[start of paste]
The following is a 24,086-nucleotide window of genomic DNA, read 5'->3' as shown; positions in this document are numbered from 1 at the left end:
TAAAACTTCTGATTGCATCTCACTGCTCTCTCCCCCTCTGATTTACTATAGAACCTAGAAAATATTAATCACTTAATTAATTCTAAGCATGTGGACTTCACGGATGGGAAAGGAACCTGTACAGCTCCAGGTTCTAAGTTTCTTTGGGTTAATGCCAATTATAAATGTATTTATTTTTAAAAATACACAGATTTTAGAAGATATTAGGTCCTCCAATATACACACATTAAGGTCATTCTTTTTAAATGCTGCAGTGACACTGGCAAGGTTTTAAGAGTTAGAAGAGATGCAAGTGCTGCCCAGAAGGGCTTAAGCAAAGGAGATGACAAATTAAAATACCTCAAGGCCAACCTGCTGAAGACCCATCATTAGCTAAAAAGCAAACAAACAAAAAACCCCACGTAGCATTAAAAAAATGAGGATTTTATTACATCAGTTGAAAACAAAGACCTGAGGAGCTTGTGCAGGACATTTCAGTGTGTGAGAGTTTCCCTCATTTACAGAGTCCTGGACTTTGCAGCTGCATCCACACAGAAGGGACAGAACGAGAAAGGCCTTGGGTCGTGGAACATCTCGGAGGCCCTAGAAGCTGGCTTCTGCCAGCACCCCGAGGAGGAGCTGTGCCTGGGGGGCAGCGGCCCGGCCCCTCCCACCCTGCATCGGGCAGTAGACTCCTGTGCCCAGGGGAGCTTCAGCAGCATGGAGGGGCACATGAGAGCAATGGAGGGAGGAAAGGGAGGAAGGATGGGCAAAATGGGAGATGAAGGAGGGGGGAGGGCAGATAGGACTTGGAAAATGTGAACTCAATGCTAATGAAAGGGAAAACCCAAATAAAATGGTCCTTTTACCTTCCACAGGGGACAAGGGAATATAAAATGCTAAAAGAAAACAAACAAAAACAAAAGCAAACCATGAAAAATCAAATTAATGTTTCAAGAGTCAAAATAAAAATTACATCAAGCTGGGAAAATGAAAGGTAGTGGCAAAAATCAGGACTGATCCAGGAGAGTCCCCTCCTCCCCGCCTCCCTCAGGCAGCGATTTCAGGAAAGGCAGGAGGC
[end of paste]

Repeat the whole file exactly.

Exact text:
The following is a 24,086-nucleotide window of genomic DNA, read 5'->3' as shown; positions in this document are numbered from 1 at the left end:
TAAAACTTCTGATTGCATCTCACTGCTCTCTCCCCCTCTGATTTACTATAGAACCTAGAAAATATTAATCACTTAATTAATTCTAAGCATGTGGACTTCACGGATGGGAAAGGAACCTGTACAGCTCCAGGTTCTAAGTTTCTTTGGGTTAATGCCAATTATAAATGTATTTATTTTTAAAAATACACAGATTTTAGAAGATATTAGGTCCTCCAATATACACACATTAAGGTCATTCTTTTTAAATGCTGCAGTGACACTGGCAAGGTTTTAAGAGTTAGAAGAGATGCAAGTGCTGCCCAGAAGGGCTTAAGCAAAGGAGATGACAAATTAAAATACCTCAAGGCCAACCTGCTGAAGACCCATCATTAGCTAAAAAGCAAACAAACAAAAAACCCCACGTAGCATTAAAAAAATGAGGATTTTATTACATCAGTTGAAAACAAAGACCTGAGGAGCTTGTGCAGGACATTTCAGTGTGTGAGAGTTTCCCTCATTTACAGAGTCCTGGACTTTGCAGCTGCATCCACACAGAAGGGACAGAACGAGAAAGGCCTTGGGTCGTGGAACATCTCGGAGGCCCTAGAAGCTGGCTTCTGCCAGCACCCCGAGGAGGAGCTGTGCCTGGGGGGCAGCGGCCCGGCCCCTCCCACCCTGCATCGGGCAGTAGACTCCTGTGCCCAGGGGAGCTTCAGCAGCATGGAGGGGCACATGAGAGCAATGGAGGGAGGAAAGGGAGGAAGGATGGGCAAAATGGGAGATGAAGGAGGGGGGAGGGCAGATAGGACTTGGAAAATGTGAACTCAATGCTAATGAAAGGGAAAACCCAAATAAAATGGTCCTTTTACCTTCCACAGGGGACAAGGGAATATAAAATGCTAAAAGAAAACAAACAAAAACAAAAGCAAACCATGAAAAATCAAATTAATGTTTCAAGAGTCAAAATAAAAATTACATCAAGCTGGGAAAATGAAAGGTAGTGGCAAAAATCAGGACTGATCCAGGAGAGTCCCCTCCTCCCCGCCTCCCTCAGGCAGCGATTTCAGGAAAGGCAGGAGGC